The key fact for those who use a lot of water in summer is that you pay sewage charges for all the water that you use.  Even if you use that water outdoors, where it does not flow into the sanitary sewers (and so where, at least in theory, Vienna does not pay Fairfax (Edit:  WSSC?  I’m not sure which) for getting rid of it.)

Unless you are one of a few thousand Fairfax County residents who live outside the Town of Vienna, receive water from the Town of Vienna, but have Fairfax County sewer services.  For those individuals, Town of Vienna does the billing, but the sewer serves are provided under Fairfax County rules (below).  I’m going to ignore those “hybrid” customers for the rest of this discussion.

For Fairfax, it’s both simpler and more complicated.  There are no tiers.  There’s only one rate for water, and one rate for sewer. But.

But 1:  Peak water use charge.  If your (summer) water use exceeds your winter use by a lot (30% or 6000 gallons, whichever is larger), Fairfax adds on a peak use charge that more-than-doubles the cost of water use over that threshold.  That is supposed to cover the higher cost of supplying that peak summertime water.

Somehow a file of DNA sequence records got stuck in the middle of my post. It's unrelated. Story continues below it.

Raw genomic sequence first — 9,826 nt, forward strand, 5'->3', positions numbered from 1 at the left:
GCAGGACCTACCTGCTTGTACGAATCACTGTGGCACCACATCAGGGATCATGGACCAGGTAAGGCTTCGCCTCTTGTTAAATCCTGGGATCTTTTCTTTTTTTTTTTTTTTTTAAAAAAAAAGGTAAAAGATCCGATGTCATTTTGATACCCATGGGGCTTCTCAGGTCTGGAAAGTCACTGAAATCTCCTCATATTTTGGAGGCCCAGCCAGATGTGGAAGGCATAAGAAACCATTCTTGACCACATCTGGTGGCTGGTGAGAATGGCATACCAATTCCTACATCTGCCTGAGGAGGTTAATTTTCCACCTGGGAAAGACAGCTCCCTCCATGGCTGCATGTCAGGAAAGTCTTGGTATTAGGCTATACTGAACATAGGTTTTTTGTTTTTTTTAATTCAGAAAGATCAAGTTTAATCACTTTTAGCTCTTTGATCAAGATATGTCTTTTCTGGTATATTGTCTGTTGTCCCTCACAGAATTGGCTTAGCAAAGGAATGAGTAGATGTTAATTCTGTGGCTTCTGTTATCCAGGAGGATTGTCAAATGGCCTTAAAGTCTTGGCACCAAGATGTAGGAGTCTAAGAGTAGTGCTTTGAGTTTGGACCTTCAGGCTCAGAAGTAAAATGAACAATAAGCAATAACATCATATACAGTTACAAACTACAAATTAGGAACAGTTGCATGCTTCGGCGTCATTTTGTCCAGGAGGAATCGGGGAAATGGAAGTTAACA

But 2:  No additional sewage charge.  They only charge you for your typical wintertime sewer use.  That’s based on the theory that your excess summer use is used outdoors, and doesn’t enter the sanitary sewer system.

Despite those differences, it’s not hard to calculate the rates for a couple of use levels.

In the table below, I’ve used 15,000 gallons per quarter as my starting point.  That’s average quarterly use for a Town of Vienna residential customer (calculated from Page 12 of this Town of Vienna report (.pdf).

Then I’ve calculate the bills for 45,000 gallons of use in a quarter.  Assuming that 15,000 gallons is the “winter quarter” use that sets the Fairfax County thresholds for peak use charges and for sewage charges.  This is what a summer bill would look like if that same average Vienna residential customer used a standard lawn sprinkler for an hour a day, a little less than three times per week, for three months.